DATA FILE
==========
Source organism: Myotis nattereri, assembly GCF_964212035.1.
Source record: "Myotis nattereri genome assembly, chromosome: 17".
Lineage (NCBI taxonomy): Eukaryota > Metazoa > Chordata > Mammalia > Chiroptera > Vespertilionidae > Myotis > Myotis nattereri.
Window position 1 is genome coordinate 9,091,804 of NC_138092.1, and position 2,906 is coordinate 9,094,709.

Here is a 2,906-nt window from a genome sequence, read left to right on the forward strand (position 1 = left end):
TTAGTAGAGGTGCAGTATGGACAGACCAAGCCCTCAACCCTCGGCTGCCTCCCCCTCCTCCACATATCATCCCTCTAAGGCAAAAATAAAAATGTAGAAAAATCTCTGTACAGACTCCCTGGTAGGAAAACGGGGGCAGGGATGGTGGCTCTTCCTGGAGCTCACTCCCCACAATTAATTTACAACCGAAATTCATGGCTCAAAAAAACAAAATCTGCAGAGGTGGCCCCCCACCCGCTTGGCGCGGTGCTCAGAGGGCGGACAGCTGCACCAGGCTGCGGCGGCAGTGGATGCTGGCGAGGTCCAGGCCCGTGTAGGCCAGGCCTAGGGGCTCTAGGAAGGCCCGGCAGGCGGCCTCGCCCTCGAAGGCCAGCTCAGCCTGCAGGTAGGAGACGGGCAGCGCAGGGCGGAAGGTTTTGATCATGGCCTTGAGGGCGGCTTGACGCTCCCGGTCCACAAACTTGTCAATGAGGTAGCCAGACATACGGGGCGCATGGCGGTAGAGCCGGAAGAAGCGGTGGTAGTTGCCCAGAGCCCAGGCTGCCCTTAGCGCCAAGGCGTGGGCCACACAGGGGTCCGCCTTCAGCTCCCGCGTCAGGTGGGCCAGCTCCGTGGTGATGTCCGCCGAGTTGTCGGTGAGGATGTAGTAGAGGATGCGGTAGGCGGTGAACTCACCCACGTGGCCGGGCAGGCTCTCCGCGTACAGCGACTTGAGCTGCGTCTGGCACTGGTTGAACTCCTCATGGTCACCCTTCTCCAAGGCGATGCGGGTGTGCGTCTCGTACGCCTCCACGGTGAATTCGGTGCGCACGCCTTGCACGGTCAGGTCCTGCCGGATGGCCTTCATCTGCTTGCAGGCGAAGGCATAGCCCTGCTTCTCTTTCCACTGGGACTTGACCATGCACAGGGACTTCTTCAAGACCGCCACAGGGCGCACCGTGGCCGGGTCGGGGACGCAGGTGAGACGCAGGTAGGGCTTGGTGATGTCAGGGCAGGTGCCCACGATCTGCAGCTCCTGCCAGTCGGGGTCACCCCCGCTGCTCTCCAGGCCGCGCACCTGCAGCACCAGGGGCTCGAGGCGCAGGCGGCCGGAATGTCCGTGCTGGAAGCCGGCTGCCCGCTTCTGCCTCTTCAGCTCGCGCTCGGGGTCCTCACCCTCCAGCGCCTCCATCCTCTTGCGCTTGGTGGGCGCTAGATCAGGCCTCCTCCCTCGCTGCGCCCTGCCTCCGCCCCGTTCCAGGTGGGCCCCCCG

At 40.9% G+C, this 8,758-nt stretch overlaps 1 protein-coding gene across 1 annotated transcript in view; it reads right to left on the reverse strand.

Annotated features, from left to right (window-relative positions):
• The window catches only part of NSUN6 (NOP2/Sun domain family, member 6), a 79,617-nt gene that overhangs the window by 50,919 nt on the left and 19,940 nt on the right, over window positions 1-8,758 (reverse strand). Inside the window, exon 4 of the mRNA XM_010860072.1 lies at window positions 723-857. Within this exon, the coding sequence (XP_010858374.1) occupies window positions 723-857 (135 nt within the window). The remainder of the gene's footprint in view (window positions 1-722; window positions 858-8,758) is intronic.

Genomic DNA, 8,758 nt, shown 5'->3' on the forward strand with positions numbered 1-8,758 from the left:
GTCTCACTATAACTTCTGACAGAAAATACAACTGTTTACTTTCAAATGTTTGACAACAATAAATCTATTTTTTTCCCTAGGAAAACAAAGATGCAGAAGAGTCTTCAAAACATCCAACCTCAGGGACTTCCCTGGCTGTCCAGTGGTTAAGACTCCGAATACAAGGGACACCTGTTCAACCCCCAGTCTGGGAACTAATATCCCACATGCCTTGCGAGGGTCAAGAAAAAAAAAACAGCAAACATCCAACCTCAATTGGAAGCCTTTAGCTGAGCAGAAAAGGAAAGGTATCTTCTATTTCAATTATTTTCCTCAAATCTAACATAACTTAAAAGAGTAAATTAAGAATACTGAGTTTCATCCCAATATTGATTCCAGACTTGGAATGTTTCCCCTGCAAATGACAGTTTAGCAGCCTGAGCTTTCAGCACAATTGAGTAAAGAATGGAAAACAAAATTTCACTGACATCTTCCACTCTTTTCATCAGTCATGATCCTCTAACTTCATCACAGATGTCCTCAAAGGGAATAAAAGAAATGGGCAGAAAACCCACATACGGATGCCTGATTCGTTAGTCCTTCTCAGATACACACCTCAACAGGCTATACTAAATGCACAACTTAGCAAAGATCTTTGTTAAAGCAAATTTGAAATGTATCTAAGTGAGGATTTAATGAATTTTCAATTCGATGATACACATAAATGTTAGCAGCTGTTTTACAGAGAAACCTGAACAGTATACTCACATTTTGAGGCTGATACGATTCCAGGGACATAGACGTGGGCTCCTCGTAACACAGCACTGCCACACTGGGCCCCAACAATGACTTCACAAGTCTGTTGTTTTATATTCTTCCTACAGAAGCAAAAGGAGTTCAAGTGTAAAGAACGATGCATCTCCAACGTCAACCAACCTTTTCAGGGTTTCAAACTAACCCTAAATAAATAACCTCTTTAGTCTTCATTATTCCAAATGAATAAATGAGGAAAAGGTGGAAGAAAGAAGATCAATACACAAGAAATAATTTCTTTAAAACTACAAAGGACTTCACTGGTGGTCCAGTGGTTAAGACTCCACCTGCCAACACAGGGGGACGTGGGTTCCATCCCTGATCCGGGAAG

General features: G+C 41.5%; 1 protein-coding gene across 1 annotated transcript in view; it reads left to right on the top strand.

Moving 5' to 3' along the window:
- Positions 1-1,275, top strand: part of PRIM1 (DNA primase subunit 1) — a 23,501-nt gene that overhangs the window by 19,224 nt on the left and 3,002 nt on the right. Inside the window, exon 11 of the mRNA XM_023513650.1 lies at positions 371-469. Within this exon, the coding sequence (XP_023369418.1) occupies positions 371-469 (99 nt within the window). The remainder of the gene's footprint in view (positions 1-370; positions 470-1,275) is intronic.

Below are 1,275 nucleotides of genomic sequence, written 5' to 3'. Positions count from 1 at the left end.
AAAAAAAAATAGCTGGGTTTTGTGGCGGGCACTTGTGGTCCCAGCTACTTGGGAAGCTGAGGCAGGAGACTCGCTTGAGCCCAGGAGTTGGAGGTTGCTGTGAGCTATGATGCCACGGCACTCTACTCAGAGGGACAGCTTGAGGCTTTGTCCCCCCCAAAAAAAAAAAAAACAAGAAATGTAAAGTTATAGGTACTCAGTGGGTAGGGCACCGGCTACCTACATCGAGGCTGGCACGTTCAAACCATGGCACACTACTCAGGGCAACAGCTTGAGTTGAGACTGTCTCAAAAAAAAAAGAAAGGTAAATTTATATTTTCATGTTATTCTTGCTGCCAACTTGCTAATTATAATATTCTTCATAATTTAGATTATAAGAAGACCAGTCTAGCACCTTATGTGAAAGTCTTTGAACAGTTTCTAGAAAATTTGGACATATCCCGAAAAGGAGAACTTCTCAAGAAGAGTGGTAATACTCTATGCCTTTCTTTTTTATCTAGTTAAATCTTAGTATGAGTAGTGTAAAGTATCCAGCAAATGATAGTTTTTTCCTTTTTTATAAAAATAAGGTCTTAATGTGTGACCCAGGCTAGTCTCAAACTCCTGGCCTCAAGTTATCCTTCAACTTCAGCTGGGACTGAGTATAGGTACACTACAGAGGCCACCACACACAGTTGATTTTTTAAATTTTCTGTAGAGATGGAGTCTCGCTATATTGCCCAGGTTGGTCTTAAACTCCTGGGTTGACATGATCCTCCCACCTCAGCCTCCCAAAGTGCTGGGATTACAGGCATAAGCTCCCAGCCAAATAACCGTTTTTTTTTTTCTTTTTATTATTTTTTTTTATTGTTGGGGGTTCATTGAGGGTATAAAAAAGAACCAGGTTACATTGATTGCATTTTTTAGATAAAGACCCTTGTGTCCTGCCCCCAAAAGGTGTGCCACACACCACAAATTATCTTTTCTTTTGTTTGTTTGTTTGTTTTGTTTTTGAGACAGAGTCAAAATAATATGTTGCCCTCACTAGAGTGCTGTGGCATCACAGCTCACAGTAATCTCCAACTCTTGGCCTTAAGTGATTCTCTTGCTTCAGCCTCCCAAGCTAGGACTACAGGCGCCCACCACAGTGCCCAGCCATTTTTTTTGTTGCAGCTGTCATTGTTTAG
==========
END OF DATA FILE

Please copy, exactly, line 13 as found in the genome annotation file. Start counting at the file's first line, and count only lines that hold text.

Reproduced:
Moving 5' to 3' along the window: